Show how customers use your product to improve their business / lives. Structure: your customer's particular problem or challenge > the job of the product in solving that / the customer's decision to buy the product or service > how they use/used it (try get a problem in here with its solution to make it real) > outcome. Shoot at your customer's location if possible or your workplace if not, with professional kit.
Explain the basic principles behind holiday, sick pay, privacy, expenses etc. Structure: why the policy exists (fairness, budgets, law etc) > one q&a for each part of the policy (possibly an HR person and an employee) > references to written detail. Shoot at your workplace or studio, with professional kit.
Share and develop skills with contextual training 'how-to' videos, which are bloggable and which work well on mobiles - for techniques, see continually improving training videos. Lets you start the ball rolling with an official video, and after a year of comments can be updated and republished. Structure: problem / diagnostic > preparation before use (eg tools) > the use > outcomes (if suitable, show before and after) > trouble-shooting. Shoot at your workplace, with professional kit.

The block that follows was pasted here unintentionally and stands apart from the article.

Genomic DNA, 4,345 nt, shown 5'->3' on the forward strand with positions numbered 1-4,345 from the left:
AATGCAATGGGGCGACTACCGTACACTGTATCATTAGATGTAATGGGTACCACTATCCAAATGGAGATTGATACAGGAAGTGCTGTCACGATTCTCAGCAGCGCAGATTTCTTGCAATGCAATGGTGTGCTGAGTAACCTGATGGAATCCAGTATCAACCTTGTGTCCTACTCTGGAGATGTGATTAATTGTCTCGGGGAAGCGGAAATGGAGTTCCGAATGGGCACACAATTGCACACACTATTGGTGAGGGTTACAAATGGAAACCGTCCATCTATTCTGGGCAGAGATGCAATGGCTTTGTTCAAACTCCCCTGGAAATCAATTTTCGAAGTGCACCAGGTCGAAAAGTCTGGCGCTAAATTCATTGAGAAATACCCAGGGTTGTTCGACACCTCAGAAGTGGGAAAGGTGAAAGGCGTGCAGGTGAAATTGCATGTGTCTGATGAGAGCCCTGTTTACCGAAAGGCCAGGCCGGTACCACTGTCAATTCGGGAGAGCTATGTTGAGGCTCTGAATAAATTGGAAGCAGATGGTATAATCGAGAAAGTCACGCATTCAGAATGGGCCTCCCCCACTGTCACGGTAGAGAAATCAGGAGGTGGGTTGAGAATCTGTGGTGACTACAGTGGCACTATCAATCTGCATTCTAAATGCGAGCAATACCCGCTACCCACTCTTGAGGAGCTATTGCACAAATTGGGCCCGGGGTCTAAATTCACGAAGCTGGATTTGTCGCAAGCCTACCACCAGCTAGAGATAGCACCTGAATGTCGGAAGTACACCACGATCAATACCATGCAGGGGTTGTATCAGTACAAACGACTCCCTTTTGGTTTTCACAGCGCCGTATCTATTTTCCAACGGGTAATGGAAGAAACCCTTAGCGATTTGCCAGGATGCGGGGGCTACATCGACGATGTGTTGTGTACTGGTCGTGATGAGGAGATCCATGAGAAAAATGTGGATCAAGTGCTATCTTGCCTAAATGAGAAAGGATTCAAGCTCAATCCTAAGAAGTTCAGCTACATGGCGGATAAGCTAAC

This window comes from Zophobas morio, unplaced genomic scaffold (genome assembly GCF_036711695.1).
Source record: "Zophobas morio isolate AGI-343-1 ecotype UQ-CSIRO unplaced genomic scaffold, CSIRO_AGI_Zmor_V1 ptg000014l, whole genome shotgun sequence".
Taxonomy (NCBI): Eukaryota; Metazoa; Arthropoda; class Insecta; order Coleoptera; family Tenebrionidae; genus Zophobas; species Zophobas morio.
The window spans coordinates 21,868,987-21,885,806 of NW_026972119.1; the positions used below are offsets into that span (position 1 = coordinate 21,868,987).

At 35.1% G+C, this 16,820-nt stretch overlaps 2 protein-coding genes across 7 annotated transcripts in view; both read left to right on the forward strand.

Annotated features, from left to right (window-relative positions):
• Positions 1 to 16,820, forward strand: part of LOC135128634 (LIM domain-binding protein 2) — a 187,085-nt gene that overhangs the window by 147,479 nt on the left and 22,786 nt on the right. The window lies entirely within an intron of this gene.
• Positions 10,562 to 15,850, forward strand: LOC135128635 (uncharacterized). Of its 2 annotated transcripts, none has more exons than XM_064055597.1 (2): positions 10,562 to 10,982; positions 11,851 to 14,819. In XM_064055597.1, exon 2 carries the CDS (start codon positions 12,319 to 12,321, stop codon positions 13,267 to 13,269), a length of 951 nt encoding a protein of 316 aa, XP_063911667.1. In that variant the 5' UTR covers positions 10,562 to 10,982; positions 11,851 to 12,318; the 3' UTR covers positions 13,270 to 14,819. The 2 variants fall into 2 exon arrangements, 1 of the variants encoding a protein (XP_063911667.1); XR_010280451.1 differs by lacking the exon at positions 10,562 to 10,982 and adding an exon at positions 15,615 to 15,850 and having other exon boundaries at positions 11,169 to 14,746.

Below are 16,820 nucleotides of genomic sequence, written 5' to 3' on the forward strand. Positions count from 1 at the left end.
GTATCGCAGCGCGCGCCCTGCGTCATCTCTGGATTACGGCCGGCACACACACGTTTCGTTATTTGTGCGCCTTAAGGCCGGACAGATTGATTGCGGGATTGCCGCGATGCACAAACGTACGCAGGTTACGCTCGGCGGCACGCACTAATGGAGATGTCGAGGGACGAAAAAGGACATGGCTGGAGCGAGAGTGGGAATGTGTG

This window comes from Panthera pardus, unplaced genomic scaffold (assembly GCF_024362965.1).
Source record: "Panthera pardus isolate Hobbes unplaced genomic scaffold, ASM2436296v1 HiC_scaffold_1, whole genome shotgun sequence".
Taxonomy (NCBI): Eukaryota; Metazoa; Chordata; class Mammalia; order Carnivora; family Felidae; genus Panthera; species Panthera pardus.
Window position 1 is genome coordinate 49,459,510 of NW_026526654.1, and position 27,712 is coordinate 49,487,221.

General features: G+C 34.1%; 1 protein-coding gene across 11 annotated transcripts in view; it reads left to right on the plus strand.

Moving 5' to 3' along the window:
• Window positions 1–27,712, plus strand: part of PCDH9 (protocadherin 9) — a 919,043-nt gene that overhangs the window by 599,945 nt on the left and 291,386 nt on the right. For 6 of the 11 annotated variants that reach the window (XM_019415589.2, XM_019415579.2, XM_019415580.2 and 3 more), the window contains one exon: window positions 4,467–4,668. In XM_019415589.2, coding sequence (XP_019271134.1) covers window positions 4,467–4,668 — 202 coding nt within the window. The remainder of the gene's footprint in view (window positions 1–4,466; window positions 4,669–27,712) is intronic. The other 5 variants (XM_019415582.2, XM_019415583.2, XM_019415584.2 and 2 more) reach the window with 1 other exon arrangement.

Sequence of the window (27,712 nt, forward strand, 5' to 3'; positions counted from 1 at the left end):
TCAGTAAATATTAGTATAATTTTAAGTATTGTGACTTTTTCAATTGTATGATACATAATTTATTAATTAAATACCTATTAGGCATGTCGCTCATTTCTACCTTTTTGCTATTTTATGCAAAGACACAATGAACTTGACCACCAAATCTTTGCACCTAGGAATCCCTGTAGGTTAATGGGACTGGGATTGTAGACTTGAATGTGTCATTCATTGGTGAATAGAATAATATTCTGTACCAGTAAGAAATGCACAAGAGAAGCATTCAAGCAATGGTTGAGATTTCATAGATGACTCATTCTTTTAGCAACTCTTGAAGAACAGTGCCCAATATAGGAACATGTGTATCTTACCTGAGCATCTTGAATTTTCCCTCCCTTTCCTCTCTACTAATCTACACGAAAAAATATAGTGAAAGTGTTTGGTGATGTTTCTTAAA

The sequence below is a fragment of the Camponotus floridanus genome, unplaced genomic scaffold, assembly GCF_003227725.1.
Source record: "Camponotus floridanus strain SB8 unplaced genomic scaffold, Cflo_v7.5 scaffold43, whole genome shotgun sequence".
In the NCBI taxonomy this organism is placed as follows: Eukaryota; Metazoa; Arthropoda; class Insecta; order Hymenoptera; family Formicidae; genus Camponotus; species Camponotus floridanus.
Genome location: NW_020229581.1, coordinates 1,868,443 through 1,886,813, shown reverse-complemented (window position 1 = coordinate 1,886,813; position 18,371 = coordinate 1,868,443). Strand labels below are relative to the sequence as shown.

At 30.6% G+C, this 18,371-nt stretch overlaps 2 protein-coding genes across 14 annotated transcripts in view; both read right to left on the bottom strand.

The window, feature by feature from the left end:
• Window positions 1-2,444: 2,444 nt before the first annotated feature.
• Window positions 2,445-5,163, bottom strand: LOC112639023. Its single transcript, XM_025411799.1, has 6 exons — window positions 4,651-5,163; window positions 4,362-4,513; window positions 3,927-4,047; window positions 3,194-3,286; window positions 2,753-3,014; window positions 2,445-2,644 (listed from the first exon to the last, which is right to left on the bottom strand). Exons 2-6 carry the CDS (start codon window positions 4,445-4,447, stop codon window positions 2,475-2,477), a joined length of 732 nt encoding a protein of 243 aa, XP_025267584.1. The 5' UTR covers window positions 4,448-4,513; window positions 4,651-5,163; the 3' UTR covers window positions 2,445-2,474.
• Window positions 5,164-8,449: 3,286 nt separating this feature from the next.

Press documentary footage
Increase your audience reach by allowing journalists and video bloggers to use cutaway material shot on your premises. Structure: none - just invidual clips, ideally with discreetly identifiable branding somewhere in shot. Shoot at your workplace, customer locations or studio, with professional kit.